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Men and women have starkly different experiences of public transport as they travel around the city. Raul Lieberwirth/flickr , CC BY-NC-ND

Gender makes a world of difference for safety on public transport

Urban environments are not gender-neutral. Architects and urban designers are increasingly seeking to understand how gender-sensitive design can combat the spatial inequities faced by those who identify as women and girls of all demographics, races and socio-economic groups. Public transport spaces, for instance, incubate many systemic issues.

The observable differences between how men and women travel around cities can be attributed to the gendered power hierarchies entrenched in our society. As suggested by a University of California study, this may stem from our long history of gender inequality, which reinforces rigid binary definitions of femininity and masculinity.

To this day, women are more likely than men to have extra domestic and care-giving responsibilities, but fewer transport options. This affects their travel patterns. Women are more likely to move between multiple destinations throughout their daily commute.

Gendered inequalities in transport use open a myriad of additional concerns. For women, this includes a disproportionate fear of victimisation in public transport spaces.

Places of sexual harassment

The spatial factors of public transport do not exist separately from these systemic gender issues. In particular, the scale and transitory nature of trams, trains, buses, taxis and ride-sharing services give perpetrators a guaranteed close and anonymous proximity to their targets.

Women also feel more at risk in areas near to public transport. These spaces include pedestrian subways and bridges, stations, access and bike paths. As a result, avoiding danger in these areas has become a priority for women as they move around the city.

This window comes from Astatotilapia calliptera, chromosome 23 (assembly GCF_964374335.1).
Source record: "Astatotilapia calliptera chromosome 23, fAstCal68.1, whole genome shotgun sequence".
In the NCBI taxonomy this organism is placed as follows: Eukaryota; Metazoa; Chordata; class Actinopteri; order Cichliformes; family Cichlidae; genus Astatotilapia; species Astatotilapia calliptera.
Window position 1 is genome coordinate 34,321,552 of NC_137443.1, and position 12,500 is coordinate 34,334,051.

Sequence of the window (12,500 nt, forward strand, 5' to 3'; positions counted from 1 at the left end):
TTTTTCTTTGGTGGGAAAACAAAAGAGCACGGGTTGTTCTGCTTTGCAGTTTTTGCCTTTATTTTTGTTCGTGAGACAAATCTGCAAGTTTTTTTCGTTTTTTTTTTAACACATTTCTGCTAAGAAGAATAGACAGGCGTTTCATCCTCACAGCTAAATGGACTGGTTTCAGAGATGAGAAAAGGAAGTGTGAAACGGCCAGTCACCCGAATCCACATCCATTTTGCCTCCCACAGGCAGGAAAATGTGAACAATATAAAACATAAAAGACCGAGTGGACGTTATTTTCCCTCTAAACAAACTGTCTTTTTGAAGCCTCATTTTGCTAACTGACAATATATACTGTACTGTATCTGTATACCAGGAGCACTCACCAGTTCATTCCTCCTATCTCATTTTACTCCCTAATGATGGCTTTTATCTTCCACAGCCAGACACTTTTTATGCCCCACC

Sexual harassment, as defined by the Centre Against Sexual Assault, is a crime that includes: stalking, unwanted touching, obscene gestures, voyeurism, unwanted sexual comments or jokes, sex-related insults, pressuring for dates or sex, indecent exposure, being forced to watch or participate in pornography, offensive written material, and unwanted offensive and invasive interpersonal communication through electronic devices or social media. It’s reported to affect one in ten women. But the actual figure is likely to be much higher, as over 80% of sexual crimes against Australian women go unreported.

The fear of sexual harassment in urban areas is so widespread that a 2016 national survey found Australian girls and women regularly modify their behaviour to reduce their risk of harassment. More are staying at home rather than going out at night.

When they do go out, women make meticulous decisions about their clothing and limit their movements to particular areas of the city. Many completely avoid public transport spaces. This indicates that women are internalising the message that safety from sexual harassment is solely their responsibility.

Public transport providers perpetuate this message by advising commuters to regulate their behaviour to stay safe. Travellers are encouraged to sit with other passengers, use the carriage closest to the driver’s cabin, plan ahead to avoid extended waiting times, and keep to well-lit areas or designated “safety zones”.